Basketball: Five things to know about this NBA Finals

Andre Iguodala of the Golden State Warriors drives to the basket for a dunk during the game against the Los Angeles Clippers, on April 21, 2019.
Andre Iguodala of the Golden State Warriors drives to the basket for a dunk during the game against the Los Angeles Clippers, on April 21, 2019.PHOTO: AFP

TORONTO (AFP) - Here are five things to know about the 2019 National Basketball Association Finals, the best-of-seven championship series that opens Thursday (May 30):

1. Warriors' fifth in a row

The Golden State Warriors, who are the defending champions, are playing in their fifth consecutive NBA Finals against the Toronto Raptors, having gone 3-1 against Cleveland in the past four Finals. The only team in NBA history with an equal or longer run of appearances in the championship series is the Boston Celtics, who reached the Finals a record 10 years in a row from 1957-1966.

Among the major North American sports leagues, the Warriors join a select few teams to play for a title five consecutive years, a group including the Celtics, the NFL's Cleveland Browns, Major League Baseball's New York Yankees and the National Hockey League's New York Islanders and Montreal Canadiens.

2. Seeking a 'Three-peat'

The Warriors are trying to join an elite few NBA clubs who have won three consecutive titles. The most recent team to win three NBA crowns in a row was the Los Angeles Lakers from 2000-2002 with Shaquille O'Neal and Kobe Bryant.

Michael Jordan led the Chicago Bulls to a pair of "Three-peats" from 1991-93 and after returning from a break from the NBA to play baseball in 1996-98.

The Boston Celtics under coach Red Auerbach set the record with a run of eight consecutive NBA championships from 1959-1966. But the first club to win three consecutive NBA titles was the Minneapolis Lakers, who managed the feat from 1952-54.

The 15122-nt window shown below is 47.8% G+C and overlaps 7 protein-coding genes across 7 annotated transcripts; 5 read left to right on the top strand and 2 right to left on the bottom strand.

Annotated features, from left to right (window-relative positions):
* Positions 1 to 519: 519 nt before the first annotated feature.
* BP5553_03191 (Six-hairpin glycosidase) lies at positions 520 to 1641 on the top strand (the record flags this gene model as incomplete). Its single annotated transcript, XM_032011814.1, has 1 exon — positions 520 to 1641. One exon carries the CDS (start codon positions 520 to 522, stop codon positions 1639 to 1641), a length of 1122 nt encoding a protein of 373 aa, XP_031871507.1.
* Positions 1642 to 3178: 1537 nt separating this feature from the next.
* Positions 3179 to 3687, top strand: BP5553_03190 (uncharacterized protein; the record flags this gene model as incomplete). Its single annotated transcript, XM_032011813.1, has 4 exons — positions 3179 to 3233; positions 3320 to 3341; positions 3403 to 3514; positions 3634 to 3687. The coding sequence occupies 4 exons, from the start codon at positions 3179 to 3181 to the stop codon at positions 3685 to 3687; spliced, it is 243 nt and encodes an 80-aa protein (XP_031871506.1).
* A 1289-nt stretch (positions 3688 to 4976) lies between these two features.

3. Four titles, five tries

The Warriors could become only the third team to win four NBA titles in five seasons, but the first team to do it in half a century.

The Boston Celtics, ignited by star centre Bill Russell, managed the feat in 1969, which was their 11th crown in 13 seasons over the greatest dynasty run in NBA history. Previously, the Minneapolis Lakers, powered by star big man George Mikan, won five titles in six seasons from 1949 to 1954.

The Magic Johnson-led "Showtime" Los Angeles Lakers failed in a bid for a fourth title in five seasons in 1989, when the Detroit Pistons swept them in the Finals. Detroit also denied the Lakers a fourth title in five years in 2004, downing the Shaq and Kobe-sparked squad 4-1.

4. First Finals beyond USA

Canada hosts the first NBA Finals games to be played outside the United States, even though the league's growing global popularity has sparked worldwide interest for decades.

The Toronto Raptors could become the first club from beyond the US borders to lift the trophy. The first game in NBA history, when the league was known as the Basketball Association of America, was played in Toronto by the Huskies, who lost to the New York Knicks.

Canada had another NBA club in the Vancouver Grizzlies, who called Western Canada home from 1995 through 2001. After six NBA seasons, the team was relocated to Memphis, Tennessee.

5. Kerr's coaching 5-in-5

Golden State coach Steve Kerr has become only the third coach in North American sports history to reach the championship round in his first five seasons as a professional coach, joining Paul Brown of the NFL's Cleveland Browns and Joseph "Toe" Blake of the National Hockey League's Montreal Canadiens. Kerr can capture his fourth title, having missed out by a seventh-game loss to Cleveland in 2016 on the chance for a 5-in-5 sweep.

Blake guided Montreal to the Stanley Cup from 1956-1960 in his first five years as an NHL coach.

Brown won four titles in four seasons guiding the Browns in the All-America Football Conference, a post-World War II NFL rival, and when that league folded in 1949, the Browns were among three clubs to join the NFL, where his Browns promptly won the league crown, defeating the Los Angeles Rams in the 1950 championship game.